Maybe yes, maybe no.
Norwegian researchers are discovering new evidence that suggests gender and genes play a key role in the delayed language development of children. Researchers led by Eivind Ystrøm of the Norwegian Institute of Public Health looked at language development milestones for 10,000 Norwegian kids for five years to determine the impact of heredity on language delays.
Researchers found that most language delays occurred among the boys, who mostly caught up by school-age. Blame it on the testosterone. Past studies show levels of testosterone in amniotic fluid are associated with the development of autism and language disorders.
The reading and writing problems that come along later are a family affair. “We show for the first time that reading and writing difficulties in the family can be the main reason why a child has a speech delay that first begins between 3 to 5 years of age,” says Ystrøm.
“Reading and writing difficulties in the family are the predominant risk factors for late-onset language difficulties. We see no language problems when the child is between 18 months and 3 years old. They are latent.”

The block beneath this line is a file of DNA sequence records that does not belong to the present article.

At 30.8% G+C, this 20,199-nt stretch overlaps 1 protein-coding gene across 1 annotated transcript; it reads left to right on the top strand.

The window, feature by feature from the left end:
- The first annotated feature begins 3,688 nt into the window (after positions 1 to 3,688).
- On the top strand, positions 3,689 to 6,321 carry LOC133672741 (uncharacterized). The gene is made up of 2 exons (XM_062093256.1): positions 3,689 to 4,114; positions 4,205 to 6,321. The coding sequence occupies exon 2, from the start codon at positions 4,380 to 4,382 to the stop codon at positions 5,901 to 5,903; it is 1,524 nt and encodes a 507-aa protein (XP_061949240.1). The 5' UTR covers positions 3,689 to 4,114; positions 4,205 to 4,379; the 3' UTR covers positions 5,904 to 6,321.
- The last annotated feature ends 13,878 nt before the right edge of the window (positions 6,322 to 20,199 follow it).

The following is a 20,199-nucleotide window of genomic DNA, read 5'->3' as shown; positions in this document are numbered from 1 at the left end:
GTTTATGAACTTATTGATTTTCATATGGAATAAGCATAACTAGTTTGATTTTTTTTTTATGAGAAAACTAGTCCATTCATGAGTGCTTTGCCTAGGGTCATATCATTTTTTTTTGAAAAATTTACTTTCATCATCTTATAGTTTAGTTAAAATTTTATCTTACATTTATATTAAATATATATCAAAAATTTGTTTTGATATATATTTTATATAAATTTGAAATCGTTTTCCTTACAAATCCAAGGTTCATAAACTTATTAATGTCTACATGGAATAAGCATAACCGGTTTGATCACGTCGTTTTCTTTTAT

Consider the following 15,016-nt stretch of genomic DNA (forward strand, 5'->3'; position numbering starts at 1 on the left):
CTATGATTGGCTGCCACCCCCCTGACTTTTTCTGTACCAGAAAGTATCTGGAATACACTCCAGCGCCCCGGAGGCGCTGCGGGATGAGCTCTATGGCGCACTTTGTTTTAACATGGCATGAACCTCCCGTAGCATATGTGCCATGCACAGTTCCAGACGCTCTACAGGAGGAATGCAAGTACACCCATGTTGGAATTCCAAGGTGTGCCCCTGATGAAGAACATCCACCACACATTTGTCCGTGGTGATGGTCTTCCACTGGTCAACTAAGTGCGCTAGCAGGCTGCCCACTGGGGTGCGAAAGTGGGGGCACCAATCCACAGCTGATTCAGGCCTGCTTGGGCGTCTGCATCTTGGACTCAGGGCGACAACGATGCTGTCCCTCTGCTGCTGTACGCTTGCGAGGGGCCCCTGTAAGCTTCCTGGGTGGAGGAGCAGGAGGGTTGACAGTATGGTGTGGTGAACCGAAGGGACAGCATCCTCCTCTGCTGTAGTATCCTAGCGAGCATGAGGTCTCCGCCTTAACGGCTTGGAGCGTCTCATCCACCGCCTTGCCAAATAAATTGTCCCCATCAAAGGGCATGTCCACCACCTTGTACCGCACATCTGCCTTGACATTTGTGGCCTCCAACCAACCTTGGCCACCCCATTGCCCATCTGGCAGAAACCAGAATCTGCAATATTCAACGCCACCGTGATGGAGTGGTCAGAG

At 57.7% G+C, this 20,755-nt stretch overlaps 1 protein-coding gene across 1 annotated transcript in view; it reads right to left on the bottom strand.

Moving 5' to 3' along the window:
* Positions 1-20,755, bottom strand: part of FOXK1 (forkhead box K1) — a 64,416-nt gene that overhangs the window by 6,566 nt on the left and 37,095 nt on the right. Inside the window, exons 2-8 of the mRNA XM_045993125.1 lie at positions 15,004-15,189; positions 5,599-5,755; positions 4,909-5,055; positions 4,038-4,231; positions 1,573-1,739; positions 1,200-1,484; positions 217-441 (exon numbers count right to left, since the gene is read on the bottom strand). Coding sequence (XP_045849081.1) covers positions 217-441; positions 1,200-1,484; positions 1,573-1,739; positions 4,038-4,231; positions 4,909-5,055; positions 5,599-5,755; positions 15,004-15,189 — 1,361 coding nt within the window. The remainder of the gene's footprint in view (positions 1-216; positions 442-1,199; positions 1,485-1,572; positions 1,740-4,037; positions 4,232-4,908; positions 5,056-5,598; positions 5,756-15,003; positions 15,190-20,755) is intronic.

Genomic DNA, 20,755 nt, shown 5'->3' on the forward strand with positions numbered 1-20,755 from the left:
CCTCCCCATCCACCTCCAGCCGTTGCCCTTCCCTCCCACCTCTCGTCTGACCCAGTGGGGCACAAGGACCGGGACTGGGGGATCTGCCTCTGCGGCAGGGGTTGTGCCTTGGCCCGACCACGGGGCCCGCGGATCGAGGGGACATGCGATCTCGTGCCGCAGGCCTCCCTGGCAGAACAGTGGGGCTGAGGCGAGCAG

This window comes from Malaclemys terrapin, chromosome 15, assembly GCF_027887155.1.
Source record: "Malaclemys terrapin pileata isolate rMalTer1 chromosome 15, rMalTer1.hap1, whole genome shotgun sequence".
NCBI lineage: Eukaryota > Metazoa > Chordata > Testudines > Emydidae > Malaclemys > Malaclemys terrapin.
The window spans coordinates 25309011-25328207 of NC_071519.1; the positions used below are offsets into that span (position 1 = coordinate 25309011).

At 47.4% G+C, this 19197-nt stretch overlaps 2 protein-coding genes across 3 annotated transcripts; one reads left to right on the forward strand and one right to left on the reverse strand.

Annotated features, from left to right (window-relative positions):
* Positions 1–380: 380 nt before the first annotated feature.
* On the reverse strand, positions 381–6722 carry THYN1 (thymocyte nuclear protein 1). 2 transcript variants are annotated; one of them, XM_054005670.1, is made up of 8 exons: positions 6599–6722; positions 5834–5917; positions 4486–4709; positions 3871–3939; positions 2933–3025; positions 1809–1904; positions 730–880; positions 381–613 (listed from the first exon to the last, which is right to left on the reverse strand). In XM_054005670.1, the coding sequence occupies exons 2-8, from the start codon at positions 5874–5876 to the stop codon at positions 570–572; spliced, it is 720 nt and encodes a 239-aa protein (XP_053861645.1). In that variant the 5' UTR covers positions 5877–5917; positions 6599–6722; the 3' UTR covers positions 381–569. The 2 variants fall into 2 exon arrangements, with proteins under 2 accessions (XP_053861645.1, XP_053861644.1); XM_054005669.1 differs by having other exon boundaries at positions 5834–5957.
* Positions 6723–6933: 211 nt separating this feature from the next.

Reading disorders run in families, so parents with reading disorders are likely to have children with reading disorders “There is about 50% chance of a boy having dyslexia if his father has a reading disability and about 40% if his mother has a reading disorder; the chances are lower for girls, say researchers.
So there is a genetic predisposition to read or not to read. Is that like “to be or not to be?” Are people who read more likely to survive, better able to sow their good reading genes on fertile fields, spreading the seeds of knowledge? Or, are bookworms losing out, reading Anna Karenina instead of getting out there and doing it themselves? I suspect that these days reading difficulties make for financial difficulties too, reducing the odds of forming a family. But I’m just guessing.
Universal literacy is only a few generations old in most populations so it’s surprising that most folks manage pretty well with the written word. This suggests that humans work predisposed to the art of readin’ and writin’ by berry picking or nut tossing or some other activity where selection was rigorously applied, so that the brains of survivors and their descendants were ripe for picking up the written word when it came along. But the relatively recent demands of literacy creates barriers for those left at a genetic disadvantage. Fortunately, intervention and awareness can mitigate the epigenetic sting of the reading challenges.